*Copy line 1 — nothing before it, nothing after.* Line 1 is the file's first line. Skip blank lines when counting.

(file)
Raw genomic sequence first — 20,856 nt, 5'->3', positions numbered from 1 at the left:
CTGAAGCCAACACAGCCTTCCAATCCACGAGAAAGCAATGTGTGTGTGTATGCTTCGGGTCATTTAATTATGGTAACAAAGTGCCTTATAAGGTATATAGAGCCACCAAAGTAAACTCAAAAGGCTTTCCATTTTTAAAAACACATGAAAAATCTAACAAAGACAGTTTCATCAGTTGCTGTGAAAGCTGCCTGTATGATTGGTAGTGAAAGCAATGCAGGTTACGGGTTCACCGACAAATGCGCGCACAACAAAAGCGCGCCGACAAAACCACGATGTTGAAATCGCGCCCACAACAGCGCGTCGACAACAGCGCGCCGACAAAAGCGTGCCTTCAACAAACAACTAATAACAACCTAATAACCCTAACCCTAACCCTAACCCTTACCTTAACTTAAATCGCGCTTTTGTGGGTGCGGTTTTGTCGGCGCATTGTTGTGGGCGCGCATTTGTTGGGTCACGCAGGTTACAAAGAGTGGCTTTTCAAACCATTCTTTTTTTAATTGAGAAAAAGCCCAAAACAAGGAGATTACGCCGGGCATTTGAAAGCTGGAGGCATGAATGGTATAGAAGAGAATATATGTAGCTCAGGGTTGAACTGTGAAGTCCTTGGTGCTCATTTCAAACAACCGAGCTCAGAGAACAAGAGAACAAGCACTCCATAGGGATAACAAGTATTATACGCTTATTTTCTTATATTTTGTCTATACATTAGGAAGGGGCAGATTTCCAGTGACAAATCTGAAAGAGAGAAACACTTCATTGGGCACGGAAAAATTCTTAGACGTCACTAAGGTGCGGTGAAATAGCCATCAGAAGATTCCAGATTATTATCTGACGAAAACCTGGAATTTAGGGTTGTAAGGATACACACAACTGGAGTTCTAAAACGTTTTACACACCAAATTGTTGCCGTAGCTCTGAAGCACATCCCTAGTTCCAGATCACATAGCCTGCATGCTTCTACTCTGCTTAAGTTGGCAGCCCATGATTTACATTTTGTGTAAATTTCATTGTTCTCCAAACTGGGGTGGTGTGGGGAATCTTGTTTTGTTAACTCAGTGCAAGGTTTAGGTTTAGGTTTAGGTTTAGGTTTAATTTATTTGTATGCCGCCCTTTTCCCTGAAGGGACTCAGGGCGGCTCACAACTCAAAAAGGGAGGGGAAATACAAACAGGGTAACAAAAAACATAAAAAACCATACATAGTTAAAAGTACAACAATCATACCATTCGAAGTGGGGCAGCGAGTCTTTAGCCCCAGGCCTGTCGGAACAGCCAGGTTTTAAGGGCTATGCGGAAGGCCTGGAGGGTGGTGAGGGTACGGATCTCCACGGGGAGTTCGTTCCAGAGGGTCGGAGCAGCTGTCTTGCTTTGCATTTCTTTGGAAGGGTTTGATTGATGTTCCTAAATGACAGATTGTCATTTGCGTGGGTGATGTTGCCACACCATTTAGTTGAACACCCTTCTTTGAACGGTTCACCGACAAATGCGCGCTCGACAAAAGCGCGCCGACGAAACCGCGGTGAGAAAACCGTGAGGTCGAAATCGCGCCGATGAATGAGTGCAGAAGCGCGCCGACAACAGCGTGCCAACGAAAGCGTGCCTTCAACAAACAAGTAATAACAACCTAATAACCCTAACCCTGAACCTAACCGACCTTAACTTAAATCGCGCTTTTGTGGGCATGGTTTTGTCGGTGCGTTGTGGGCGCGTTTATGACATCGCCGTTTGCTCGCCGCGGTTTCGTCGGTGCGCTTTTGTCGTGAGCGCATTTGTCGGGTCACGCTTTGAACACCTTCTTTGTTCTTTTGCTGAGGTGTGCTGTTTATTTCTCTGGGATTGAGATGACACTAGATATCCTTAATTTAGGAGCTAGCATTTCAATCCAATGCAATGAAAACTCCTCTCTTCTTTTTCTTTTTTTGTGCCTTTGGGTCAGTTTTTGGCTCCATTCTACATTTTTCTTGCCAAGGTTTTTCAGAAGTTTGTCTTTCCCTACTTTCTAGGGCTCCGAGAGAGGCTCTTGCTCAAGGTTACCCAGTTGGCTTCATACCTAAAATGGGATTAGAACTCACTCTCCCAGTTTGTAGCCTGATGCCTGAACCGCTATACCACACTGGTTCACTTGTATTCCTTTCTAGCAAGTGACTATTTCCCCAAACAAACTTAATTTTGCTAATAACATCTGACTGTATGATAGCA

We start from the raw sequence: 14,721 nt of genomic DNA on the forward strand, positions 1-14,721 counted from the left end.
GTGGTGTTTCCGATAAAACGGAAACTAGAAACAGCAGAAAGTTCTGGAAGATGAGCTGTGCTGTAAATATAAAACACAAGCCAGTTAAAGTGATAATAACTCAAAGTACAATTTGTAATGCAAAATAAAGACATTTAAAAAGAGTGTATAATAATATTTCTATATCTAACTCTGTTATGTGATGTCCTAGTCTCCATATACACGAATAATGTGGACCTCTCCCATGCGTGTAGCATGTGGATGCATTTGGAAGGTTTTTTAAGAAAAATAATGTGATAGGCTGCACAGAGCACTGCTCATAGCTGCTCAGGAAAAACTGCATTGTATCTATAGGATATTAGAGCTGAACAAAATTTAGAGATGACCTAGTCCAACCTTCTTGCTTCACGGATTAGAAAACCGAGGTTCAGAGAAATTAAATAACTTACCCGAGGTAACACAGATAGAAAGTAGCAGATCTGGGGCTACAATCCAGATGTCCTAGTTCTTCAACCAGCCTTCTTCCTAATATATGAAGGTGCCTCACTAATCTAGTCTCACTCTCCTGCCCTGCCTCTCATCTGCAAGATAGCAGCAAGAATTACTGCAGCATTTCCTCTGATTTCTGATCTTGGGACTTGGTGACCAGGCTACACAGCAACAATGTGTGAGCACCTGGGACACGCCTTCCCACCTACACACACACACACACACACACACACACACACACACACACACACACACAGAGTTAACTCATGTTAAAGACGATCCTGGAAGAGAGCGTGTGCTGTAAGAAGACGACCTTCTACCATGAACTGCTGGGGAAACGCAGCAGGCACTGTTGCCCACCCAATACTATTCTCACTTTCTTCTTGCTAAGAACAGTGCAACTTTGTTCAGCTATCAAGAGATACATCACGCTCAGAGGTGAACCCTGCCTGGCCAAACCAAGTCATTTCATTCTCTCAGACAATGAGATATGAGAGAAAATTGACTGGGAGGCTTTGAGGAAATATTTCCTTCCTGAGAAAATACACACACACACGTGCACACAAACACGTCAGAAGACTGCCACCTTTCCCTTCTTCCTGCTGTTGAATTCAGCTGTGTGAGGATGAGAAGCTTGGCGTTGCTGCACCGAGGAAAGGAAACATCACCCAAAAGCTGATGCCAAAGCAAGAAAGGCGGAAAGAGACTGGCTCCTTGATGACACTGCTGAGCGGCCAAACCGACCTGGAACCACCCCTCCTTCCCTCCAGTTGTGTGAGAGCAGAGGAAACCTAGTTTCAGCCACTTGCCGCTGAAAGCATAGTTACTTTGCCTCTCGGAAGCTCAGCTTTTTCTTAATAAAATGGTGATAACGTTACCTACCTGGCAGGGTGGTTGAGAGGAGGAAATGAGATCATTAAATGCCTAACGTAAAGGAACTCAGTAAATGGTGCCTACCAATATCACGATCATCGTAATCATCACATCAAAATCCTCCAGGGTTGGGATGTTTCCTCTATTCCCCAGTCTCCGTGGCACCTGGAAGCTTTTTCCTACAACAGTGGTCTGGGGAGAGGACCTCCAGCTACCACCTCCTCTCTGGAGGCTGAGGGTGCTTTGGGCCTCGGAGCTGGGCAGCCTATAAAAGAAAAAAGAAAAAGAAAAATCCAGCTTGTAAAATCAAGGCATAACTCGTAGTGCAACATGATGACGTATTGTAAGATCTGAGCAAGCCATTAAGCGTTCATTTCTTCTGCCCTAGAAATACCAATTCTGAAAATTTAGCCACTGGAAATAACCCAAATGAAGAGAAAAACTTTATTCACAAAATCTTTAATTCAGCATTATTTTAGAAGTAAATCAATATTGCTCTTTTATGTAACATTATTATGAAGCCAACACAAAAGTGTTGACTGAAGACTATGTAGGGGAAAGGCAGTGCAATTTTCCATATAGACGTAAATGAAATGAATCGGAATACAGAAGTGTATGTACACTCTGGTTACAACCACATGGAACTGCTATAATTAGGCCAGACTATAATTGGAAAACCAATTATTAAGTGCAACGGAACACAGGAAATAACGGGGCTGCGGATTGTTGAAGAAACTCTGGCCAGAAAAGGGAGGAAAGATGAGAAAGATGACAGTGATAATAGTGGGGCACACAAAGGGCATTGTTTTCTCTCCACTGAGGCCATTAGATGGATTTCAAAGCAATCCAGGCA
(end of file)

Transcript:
Raw genomic sequence first — 20,856 nt, 5'->3', positions numbered from 1 at the left: